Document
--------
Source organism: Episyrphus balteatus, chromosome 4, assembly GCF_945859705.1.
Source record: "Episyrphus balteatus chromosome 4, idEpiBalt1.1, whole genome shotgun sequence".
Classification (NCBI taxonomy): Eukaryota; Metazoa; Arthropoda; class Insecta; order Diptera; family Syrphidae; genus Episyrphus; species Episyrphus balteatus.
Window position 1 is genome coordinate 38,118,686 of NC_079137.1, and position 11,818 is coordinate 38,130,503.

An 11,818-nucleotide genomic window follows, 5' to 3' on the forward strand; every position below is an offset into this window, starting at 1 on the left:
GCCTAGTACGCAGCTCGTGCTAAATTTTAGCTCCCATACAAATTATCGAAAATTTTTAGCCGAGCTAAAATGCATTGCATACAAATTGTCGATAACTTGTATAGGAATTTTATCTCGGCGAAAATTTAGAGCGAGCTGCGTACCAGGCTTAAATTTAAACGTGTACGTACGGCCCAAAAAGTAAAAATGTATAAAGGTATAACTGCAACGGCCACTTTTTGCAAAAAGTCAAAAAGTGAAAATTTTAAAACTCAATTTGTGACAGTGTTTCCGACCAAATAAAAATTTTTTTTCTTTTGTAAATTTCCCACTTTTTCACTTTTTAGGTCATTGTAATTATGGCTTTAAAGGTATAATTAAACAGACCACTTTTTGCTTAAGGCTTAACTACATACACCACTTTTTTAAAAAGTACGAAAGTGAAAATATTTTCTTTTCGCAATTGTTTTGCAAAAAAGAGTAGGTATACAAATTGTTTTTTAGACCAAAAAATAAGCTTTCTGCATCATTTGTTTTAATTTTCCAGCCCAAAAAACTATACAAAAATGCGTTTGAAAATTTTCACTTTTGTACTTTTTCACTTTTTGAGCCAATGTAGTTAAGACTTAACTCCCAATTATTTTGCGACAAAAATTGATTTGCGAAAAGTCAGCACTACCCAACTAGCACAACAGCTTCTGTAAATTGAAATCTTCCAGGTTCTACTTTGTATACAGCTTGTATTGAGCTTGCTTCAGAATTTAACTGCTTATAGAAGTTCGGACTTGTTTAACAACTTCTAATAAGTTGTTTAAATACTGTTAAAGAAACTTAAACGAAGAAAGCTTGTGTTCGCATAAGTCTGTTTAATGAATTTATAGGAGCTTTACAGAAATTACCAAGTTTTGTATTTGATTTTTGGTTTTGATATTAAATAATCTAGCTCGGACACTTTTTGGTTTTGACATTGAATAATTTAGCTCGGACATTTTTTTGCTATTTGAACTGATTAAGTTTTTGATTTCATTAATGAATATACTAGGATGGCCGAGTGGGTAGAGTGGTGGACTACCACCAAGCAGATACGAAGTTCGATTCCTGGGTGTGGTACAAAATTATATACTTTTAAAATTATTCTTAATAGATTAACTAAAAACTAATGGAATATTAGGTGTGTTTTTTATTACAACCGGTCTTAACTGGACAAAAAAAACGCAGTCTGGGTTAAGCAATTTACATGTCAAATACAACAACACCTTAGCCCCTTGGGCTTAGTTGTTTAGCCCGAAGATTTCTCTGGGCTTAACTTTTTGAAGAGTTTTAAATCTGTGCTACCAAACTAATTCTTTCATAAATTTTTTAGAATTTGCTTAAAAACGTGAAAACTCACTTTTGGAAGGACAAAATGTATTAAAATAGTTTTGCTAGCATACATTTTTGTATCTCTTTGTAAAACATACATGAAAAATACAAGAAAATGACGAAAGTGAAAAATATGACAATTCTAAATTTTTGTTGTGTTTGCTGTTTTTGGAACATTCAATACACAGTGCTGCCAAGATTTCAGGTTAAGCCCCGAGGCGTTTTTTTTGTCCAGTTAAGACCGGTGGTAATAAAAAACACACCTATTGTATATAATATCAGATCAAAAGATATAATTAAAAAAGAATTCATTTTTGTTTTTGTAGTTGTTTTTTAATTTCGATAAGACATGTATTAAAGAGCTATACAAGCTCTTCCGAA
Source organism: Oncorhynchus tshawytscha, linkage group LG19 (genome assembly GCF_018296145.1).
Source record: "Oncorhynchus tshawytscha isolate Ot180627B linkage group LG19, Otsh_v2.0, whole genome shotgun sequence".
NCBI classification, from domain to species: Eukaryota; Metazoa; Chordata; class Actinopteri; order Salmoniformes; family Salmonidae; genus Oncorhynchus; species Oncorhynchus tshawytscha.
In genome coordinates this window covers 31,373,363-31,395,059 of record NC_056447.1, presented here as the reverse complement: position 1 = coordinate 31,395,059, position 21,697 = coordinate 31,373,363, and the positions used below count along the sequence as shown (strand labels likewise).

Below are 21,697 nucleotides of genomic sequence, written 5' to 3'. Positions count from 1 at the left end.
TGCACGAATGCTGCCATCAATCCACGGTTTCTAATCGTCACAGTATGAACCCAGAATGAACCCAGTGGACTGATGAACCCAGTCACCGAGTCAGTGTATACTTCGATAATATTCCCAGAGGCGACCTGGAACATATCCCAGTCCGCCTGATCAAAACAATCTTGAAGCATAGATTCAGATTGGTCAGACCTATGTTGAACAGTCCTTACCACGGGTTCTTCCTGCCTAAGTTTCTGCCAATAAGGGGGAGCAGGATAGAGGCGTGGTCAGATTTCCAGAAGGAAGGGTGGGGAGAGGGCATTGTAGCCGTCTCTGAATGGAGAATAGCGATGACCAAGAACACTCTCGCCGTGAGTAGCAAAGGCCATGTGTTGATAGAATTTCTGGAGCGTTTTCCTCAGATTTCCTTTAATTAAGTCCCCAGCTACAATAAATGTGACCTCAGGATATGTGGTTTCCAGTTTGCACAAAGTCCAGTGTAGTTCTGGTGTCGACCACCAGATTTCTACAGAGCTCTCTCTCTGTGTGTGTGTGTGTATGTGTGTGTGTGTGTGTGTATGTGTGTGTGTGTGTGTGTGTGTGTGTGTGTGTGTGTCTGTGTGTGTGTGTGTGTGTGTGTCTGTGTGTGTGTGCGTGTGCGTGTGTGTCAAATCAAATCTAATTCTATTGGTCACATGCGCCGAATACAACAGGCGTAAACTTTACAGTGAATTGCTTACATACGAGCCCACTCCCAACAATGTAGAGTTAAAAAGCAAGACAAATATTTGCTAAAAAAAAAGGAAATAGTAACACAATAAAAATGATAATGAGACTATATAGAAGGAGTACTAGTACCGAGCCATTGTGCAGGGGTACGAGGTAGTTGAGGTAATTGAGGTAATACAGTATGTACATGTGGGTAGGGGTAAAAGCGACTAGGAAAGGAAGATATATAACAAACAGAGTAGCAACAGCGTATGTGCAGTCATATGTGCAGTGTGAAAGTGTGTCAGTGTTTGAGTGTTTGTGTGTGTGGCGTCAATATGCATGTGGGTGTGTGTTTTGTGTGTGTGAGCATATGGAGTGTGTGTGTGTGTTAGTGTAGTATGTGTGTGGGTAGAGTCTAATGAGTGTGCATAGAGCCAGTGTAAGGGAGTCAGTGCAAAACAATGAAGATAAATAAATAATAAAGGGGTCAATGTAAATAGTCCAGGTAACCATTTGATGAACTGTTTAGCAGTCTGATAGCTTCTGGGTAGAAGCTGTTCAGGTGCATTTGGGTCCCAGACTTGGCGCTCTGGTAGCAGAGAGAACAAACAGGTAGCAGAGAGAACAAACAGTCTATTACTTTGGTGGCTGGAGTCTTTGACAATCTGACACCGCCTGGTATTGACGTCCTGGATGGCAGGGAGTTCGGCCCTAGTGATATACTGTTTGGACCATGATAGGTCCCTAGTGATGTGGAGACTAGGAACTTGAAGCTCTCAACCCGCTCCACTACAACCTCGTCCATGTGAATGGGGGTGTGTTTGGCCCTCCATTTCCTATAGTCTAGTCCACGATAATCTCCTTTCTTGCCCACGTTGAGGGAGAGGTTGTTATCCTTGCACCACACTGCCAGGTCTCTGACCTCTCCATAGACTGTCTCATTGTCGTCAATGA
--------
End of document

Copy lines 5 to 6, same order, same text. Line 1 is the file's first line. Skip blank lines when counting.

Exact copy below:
An 11,818-nucleotide genomic window follows, 5' to 3' on the forward strand; every position below is an offset into this window, starting at 1 on the left:
GCCTAGTACGCAGCTCGTGCTAAATTTTAGCTCCCATACAAATTATCGAAAATTTTTAGCCGAGCTAAAATGCATTGCATACAAATTGTCGATAACTTGTATAGGAATTTTATCTCGGCGAAAATTTAGAGCGAGCTGCGTACCAGGCTTAAATTTAAACGTGTACGTACGGCCCAAAAAGTAAAAATGTATAAAGGTATAACTGCAACGGCCACTTTTTGCAAAAAGTCAAAAAGTGAAAATTTTAAAACTCAATTTGTGACAGTGTTTCCGACCAAATAAAAATTTTTTTTCTTTTGTAAATTTCCCACTTTTTCACTTTTTAGGTCATTGTAATTATGGCTTTAAAGGTATAATTAAACAGACCACTTTTTGCTTAAGGCTTAACTACATACACCACTTTTTTAAAAAGTACGAAAGTGAAAATATTTTCTTTTCGCAATTGTTTTGCAAAAAAGAGTAGGTATACAAATTGTTTTTTAGACCAAAAAATAAGCTTTCTGCATCATTTGTTTTAATTTTCCAGCCCAAAAAACTATACAAAAATGCGTTTGAAAATTTTCACTTTTGTACTTTTTCACTTTTTGAGCCAATGTAGTTAAGACTTAACTCCCAATTATTTTGCGACAAAAATTGATTTGCGAAAAGTCAGCACTACCCAACTAGCACAACAGCTTCTGTAAATTGAAATCTTCCAGGTTCTACTTTGTATACAGCTTGTATTGAGCTTGCTTCAGAATTTAACTGCTTATAGAAGTTCGGACTTGTTTAACAACTTCTAATAAGTTGTTTAAATACTGTTAAAGAAACTTAAACGAAGAAAGCTTGTGTTCGCATAAGTCTGTTTAATGAATTTATAGGAGCTTTACAGAAATTACCAAGTTTTGTATTTGATTTTTGGTTTTGATATTAAATAATCTAGCTCGGACACTTTTTGGTTTTGACATTGAATAATTTAGCTCGGACATTTTTTTGCTATTTGAACTGATTAAGTTTTTGATTTCATTAATGAATATACTAGGATGGCCGAGTGGGTAGAGTGGTGGACTACCACCAAGCAGATACGAAGTTCGATTCCTGGGTGTGGTACAAAATTATATACTTTTAAAATTATTCTTAATAGATTAACTAAAAACTAATGGAATATTAGGTGTGTTTTTTATTACAACCGGTCTTAACTGGACAAAAAAAACGCAGTCTGGGTTAAGCAATTTACATGTCAAATACAACAACACCTTAGCCCCTTGGGCTTAGTTGTTTAGCCCGAAGATTTCTCTGGGCTTAACTTTTTGAAGAGTTTTAAATCTGTGCTACCAAACTAATTCTTTCATAAATTTTTTAGAATTTGCTTAAAAACGTGAAAACTCACTTTTGGAAGGACAAAATGTATTAAAATAGTTTTGCTAGCATACATTTTTGTATCTCTTTGTAAAACATACATGAAAAATACAAGAAAATGACGAAAGTGAAAAATATGACAATTCTAAATTTTTGTTGTGTTTGCTGTTTTTGGAACATTCAATACACAGTGCTGCCAAGATTTCAGGTTAAGCCCCGAGGCGTTTTTTTTGTCCAGTTAAGACCGGTGGTAATAAAAAACACACCTATTGTATATAATATCAGATCAAAAGATATAATTAAAAAAGAATTCATTTTTGTTTTTGTAGTTGTTTTTTAATTTCGATAAGACATGTATTAAAGAGCTATACAAGCTCTTCCGAA